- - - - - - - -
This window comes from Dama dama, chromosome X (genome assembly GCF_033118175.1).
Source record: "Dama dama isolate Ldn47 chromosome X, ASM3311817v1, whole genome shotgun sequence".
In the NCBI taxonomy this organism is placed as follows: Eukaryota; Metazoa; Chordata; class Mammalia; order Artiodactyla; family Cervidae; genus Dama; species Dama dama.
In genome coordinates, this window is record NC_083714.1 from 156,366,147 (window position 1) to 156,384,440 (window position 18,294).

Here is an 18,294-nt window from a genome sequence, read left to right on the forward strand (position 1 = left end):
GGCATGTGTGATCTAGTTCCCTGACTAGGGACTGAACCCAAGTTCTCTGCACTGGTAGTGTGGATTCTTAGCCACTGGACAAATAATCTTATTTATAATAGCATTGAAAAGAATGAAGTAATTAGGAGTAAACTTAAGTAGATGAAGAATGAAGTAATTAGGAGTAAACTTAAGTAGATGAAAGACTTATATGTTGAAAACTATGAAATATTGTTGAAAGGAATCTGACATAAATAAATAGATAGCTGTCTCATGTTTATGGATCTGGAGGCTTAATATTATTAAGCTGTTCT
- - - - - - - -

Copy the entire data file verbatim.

This window comes from Dama dama, chromosome X (genome assembly GCF_033118175.1).
Source record: "Dama dama isolate Ldn47 chromosome X, ASM3311817v1, whole genome shotgun sequence".
In the NCBI taxonomy this organism is placed as follows: Eukaryota; Metazoa; Chordata; class Mammalia; order Artiodactyla; family Cervidae; genus Dama; species Dama dama.
In genome coordinates, this window is record NC_083714.1 from 156,366,147 (window position 1) to 156,384,440 (window position 18,294).

Here is an 18,294-nt window from a genome sequence, read left to right on the forward strand (position 1 = left end):
GGCATGTGTGATCTAGTTCCCTGACTAGGGACTGAACCCAAGTTCTCTGCACTGGTAGTGTGGATTCTTAGCCACTGGACAAATAATCTTATTTATAATAGCATTGAAAAGAATGAAGTAATTAGGAGTAAACTTAAGTAGATGAAGAATGAAGTAATTAGGAGTAAACTTAAGTAGATGAAAGACTTATATGTTGAAAACTATGAAATATTGTTGAAAGGAATCTGACATAAATAAATAGATAGCTGTCTCATGTTTATGGATCTGGAGGCTTAATATTATTAAGCTGTTCT